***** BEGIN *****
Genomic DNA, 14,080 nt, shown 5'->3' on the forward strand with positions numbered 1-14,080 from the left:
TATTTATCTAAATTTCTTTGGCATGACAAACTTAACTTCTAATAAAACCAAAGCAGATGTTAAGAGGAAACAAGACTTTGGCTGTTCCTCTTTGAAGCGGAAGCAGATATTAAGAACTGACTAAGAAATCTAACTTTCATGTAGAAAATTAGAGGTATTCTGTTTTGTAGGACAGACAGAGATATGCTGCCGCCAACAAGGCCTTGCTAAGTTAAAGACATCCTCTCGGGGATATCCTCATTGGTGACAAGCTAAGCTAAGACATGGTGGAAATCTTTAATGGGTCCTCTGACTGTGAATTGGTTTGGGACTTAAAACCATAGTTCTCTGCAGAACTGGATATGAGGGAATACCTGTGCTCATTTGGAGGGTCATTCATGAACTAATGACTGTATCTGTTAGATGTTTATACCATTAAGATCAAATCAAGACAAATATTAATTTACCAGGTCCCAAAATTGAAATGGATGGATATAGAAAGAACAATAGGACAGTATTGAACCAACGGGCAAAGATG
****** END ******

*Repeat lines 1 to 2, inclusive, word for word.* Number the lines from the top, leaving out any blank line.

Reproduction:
Genomic DNA, 14,080 nt, shown 5'->3' on the forward strand with positions numbered 1-14,080 from the left:
TATTTATCTAAATTTCTTTGGCATGACAAACTTAACTTCTAATAAAACCAAAGCAGATGTTAAGAGGAAACAAGACTTTGGCTGTTCCTCTTTGAAGCGGAAGCAGATATTAAGAACTGACTAAGAAATCTAACTTTCATGTAGAAAATTAGAGGTATTCTGTTTTGTAGGACAGACAGAGATATGCTGCCGCCAACAAGGCCTTGCTAAGTTAAAGACATCCTCTCGGGGATATCCTCATTGGTGACAAGCTAAGCTAAGACATGGTGGAAATCTTTAATGGGTCCTCTGACTGTGAATTGGTTTGGGACTTAAAACCATAGTTCTCTGCAGAACTGGATATGAGGGAATACCTGTGCTCATTTGGAGGGTCATTCATGAACTAATGACTGTATCTGTTAGATGTTTATACCATTAAGATCAAATCAAGACAAATATTAATTTACCAGGTCCCAAAATTGAAATGGATGGATATAGAAAGAACAATAGGACAGTATTGAACCAACGGGCAAAGATG